... I m not Shane, but I ve spent a fair amount of time reaching out of my hammock. As far as the hammock movement goes, with the HH it doesn t really matter.Message 1 of 32 , Jun 30, 2003View SourceOn Monday, June 30, 2003, at 12:53 PM, Dave Womble wrote:
> Shane,I'm not Shane, but I've spent a fair amount of time reaching out of my
> I understand the basics of the 'sit, tuck & spin' procedure, I use a
> similar maneuver to enter/exit a very small Sierra Design Light Year
> tent. However, that was a two-dimensional problem, I was the only
> thing moving. With my HH, it can bounce, pitch and roll if I am not
> careful with my movements and postion. And then there is the issue
> of clearance height and getting hung up with the ridgeline. I can
> see me just fussing, wrestling with the ridgeline, the hammock
> rolling and me falling out the entrance on my face. :-) But I
> digress, you make it sound pretty simple...are you SURE you have done
> this and would recommmend it to others? I mean, if this is true, it
> shouldn't be too hard to access items on the ground without leaving
> the hammock, would it? That would be really nice and would eliminate
> the issue that 'you are either in or you are out'.
hammock. As far as the hammock movement goes, with the HH
it doesn't really matter. You can't roll it over, so the motion might
be unsettling but isn't dangerous. I used to try to get it to hold
while I fooled around inside, but once I gave up and just went with it
I accomplished my tasks (mainly getting dressed) more quickly.
The only time I've been in danger of falling out was when I accidentally
set my foot end down low. Normally when you're moving around in there
you'll be tending to slide toward the middle/head end, assuming you
don't make the Amy mistake.
I usually don't turn myself around to deal with things on the ground.
set up my hammock fairly low to the ground. I, myself, am fairly low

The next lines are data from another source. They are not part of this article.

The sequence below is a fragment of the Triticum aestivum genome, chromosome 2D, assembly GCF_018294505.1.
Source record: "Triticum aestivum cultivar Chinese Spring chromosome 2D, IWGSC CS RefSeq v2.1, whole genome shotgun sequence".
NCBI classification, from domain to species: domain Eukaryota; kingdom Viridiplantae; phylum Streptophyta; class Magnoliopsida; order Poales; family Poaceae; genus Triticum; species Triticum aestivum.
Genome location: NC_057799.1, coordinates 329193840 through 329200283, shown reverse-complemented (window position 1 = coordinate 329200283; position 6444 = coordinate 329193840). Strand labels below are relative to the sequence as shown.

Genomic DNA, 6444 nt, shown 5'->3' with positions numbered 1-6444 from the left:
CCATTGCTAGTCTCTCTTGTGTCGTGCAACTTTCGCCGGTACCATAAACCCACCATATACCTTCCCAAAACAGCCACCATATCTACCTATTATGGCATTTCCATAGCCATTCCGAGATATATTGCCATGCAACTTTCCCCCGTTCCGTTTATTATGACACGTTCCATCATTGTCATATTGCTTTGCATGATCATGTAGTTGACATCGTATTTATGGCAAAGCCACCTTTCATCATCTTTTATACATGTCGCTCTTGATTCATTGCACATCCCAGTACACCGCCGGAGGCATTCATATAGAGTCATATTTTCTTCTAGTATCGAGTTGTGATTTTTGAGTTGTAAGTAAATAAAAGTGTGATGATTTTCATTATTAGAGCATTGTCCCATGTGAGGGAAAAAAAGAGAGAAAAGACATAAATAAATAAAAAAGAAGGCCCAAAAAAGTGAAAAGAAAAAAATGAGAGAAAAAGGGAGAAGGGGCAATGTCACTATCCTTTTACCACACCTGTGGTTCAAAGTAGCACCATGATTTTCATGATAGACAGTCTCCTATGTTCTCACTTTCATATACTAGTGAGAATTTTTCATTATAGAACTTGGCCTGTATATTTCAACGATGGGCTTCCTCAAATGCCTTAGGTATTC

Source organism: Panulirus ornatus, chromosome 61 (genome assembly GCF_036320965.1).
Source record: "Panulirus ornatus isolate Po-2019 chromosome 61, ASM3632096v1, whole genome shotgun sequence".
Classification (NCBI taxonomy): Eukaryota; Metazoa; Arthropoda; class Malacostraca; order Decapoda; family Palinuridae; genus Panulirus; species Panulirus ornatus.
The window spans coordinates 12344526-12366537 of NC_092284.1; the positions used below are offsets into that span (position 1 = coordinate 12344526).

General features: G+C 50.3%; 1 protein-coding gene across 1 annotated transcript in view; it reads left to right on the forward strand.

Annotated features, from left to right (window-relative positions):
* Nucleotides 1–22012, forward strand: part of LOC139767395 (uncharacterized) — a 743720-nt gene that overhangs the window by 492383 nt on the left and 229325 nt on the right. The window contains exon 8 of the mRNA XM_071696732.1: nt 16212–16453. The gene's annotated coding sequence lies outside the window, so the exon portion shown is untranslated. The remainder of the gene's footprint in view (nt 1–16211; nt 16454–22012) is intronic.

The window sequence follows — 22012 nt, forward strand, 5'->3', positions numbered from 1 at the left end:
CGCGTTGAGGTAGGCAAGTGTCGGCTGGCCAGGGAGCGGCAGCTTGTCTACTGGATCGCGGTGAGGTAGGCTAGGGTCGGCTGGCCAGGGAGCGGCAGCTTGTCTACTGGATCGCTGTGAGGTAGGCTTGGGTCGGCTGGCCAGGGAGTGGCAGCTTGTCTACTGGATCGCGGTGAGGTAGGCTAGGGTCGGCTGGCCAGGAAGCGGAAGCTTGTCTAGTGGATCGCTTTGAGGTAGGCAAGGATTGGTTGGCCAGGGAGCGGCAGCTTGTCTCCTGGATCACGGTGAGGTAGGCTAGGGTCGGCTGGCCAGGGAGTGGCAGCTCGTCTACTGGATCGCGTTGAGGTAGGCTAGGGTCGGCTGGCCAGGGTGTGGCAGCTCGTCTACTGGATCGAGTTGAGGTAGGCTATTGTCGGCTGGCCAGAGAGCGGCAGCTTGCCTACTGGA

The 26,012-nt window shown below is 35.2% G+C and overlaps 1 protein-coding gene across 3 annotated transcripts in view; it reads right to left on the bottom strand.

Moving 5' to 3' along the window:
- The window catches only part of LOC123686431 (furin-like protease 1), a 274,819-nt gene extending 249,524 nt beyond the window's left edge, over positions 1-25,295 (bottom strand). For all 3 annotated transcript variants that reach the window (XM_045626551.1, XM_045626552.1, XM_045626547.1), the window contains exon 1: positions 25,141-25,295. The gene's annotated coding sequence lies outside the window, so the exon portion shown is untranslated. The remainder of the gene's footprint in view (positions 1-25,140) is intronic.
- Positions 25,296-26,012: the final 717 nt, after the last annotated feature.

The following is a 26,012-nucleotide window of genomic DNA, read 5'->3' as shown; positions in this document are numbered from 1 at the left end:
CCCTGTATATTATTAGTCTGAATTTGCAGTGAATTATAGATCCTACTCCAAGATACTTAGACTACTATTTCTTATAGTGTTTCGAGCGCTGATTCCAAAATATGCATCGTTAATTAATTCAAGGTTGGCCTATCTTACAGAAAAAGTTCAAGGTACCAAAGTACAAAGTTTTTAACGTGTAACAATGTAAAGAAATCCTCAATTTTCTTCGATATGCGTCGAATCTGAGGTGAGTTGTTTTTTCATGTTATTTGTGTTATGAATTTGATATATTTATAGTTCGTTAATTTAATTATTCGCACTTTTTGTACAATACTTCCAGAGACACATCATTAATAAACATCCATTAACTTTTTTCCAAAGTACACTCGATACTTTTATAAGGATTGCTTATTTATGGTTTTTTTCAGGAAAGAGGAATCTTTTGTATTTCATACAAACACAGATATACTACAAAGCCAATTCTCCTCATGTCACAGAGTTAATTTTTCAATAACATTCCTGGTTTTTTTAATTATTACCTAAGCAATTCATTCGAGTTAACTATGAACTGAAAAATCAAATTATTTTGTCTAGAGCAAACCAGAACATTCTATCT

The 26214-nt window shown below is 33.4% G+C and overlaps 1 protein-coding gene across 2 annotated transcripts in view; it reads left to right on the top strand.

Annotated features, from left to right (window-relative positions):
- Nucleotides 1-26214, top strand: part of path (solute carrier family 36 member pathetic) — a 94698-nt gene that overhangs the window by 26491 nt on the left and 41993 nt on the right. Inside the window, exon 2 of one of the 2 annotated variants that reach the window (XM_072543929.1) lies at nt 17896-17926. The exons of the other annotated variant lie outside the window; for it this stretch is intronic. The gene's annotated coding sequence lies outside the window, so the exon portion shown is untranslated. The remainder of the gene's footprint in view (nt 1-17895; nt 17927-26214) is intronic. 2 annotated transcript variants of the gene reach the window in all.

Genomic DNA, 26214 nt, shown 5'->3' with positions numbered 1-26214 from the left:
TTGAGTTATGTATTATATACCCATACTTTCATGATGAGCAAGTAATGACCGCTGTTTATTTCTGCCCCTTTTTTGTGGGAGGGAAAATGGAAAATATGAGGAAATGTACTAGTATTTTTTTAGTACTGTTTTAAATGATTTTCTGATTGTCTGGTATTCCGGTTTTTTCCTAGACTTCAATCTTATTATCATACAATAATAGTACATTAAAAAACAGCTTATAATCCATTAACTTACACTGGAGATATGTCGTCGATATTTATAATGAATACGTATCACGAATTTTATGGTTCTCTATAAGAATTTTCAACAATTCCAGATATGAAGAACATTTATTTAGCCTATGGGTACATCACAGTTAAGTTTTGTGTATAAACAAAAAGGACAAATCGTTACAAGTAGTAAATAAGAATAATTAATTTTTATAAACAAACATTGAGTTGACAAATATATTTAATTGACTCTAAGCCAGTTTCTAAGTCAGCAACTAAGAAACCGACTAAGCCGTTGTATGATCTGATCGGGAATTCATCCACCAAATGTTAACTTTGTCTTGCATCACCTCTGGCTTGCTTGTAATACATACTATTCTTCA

ground so I can't reach very high up trees to put the hammock higher.
So if I'm sitting upright in the hammock, I can reach down to the
I don't like to reverse myself in the hammock very much because it
my carefully composed cocoon. But I've done it. Falling out was not
one of my
worries. I suggest you set up the hammock in your yard and spend some
back and forthing til you feel comfortable.
Not nearly as hard as I will the first time I get to do it! Of course, that will be after the initial shock of finding myself asleep on the roof of myMessage 32 of 32 , Jul 2, 2003View Source
<snort> Not nearly as hard as I will the first time I get to do it! Of course, that will be after the initial shock of finding myself asleep on the roof of my hammock wears off ROTFL!
Abnormality is THE normality at this locality
From: colonelcorn76 [mailto:colonelcorn76@...]
Sent: Tuesday, July 01, 2003 11:09 PM
Subject: Re: Hammock Camping Field use questions
--- In firstname.lastname@example.org, "J Cornelius" <dojers@c...>To unsubscribe from this group, send an email to:
> No offense but how the hell did you do THAT????????? I¡Çve had
> a good rock but it has NEVER rolled - course, I also tie the sides
Dunno or I wouldn't have done it twice more. I figure I probably
rolled over a couple or few times over the course of the night. I
like starting to fall asleep on my back until I'm just dropping off
when I roll over onto my side. I think I roll back on my back during
the night and then back on my side. If the roll is violent enough
it's possible to yank the tie-out if I haven't done an appropriate
knot (the elastic doesn't really hold a taughtline hitch very well).
I'm gonna laugh my ass off when you do it the first time.
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